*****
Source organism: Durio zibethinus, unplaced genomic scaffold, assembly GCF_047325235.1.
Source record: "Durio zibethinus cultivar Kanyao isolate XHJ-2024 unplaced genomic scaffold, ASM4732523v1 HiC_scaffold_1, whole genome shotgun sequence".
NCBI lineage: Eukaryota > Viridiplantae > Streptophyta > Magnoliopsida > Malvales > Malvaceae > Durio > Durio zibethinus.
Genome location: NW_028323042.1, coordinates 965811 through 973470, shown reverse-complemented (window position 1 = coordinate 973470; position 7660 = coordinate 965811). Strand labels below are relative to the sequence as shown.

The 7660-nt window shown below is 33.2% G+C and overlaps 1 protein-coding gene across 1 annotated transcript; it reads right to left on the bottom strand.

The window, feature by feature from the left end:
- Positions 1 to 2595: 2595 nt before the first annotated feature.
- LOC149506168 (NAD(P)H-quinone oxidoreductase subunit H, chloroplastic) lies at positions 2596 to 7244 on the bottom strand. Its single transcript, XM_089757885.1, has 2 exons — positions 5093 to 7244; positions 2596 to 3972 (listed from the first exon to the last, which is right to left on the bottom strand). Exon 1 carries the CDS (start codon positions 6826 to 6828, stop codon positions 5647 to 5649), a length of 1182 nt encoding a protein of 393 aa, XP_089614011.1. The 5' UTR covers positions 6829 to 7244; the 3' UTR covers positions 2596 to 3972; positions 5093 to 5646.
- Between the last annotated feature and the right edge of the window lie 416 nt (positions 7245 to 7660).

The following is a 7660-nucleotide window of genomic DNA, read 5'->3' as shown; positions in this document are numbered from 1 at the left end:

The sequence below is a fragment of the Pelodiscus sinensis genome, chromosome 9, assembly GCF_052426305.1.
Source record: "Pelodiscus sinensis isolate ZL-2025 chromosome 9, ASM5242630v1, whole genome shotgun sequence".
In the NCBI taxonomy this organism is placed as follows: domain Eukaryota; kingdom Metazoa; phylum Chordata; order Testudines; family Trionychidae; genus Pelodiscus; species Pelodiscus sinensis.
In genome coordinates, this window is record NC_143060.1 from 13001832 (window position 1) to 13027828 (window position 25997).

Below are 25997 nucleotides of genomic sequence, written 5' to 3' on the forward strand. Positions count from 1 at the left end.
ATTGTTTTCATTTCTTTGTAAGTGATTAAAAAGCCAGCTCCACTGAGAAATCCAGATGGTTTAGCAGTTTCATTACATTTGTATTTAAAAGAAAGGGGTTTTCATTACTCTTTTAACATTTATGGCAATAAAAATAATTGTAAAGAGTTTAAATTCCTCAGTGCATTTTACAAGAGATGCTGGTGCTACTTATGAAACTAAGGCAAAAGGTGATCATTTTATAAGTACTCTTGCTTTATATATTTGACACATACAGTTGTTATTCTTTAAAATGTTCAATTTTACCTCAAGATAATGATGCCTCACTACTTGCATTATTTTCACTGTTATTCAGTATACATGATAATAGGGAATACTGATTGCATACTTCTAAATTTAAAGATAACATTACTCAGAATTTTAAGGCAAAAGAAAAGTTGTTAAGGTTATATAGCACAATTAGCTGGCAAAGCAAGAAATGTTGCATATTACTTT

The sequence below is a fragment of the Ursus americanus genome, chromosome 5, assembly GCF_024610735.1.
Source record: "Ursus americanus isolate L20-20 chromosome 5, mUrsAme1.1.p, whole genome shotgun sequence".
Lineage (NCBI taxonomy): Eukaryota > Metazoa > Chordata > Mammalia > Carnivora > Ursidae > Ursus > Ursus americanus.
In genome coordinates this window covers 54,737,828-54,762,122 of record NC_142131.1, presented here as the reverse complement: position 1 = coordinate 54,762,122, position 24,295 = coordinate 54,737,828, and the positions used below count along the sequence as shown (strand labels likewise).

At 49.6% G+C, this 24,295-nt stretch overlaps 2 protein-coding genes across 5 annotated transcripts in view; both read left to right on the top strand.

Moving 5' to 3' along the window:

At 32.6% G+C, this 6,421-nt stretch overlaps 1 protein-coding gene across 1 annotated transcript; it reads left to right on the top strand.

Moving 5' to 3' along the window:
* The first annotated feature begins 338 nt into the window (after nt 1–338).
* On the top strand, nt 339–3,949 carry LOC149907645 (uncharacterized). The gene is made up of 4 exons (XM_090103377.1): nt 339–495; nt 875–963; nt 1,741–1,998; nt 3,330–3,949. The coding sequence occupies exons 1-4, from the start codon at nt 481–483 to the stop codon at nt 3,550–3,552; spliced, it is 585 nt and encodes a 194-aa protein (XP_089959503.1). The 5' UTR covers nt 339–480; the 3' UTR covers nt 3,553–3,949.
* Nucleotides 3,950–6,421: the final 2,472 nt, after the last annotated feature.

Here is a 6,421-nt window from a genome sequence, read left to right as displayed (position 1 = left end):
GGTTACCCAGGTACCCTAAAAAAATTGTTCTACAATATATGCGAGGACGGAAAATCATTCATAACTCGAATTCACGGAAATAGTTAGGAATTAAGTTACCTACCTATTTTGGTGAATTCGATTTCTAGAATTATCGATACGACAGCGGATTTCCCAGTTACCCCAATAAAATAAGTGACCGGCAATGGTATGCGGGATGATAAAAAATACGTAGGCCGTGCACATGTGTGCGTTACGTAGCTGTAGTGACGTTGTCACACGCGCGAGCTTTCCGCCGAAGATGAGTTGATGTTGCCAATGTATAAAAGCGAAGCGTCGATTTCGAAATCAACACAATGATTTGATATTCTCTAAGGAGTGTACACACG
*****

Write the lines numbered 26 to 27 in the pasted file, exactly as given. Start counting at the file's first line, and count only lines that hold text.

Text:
* On the top strand, nt 339–3,949 carry LOC149907645 (uncharacterized). The gene is made up of 4 exons (XM_090103377.1): nt 339–495; nt 875–963; nt 1,741–1,998; nt 3,330–3,949. The coding sequence occupies exons 1-4, from the start codon at nt 481–483 to the stop codon at nt 3,550–3,552; spliced, it is 585 nt and encodes a 194-aa protein (XP_089959503.1). The 5' UTR covers nt 339–480; the 3' UTR covers nt 3,553–3,949.
* Nucleotides 3,950–6,421: the final 2,472 nt, after the last annotated feature.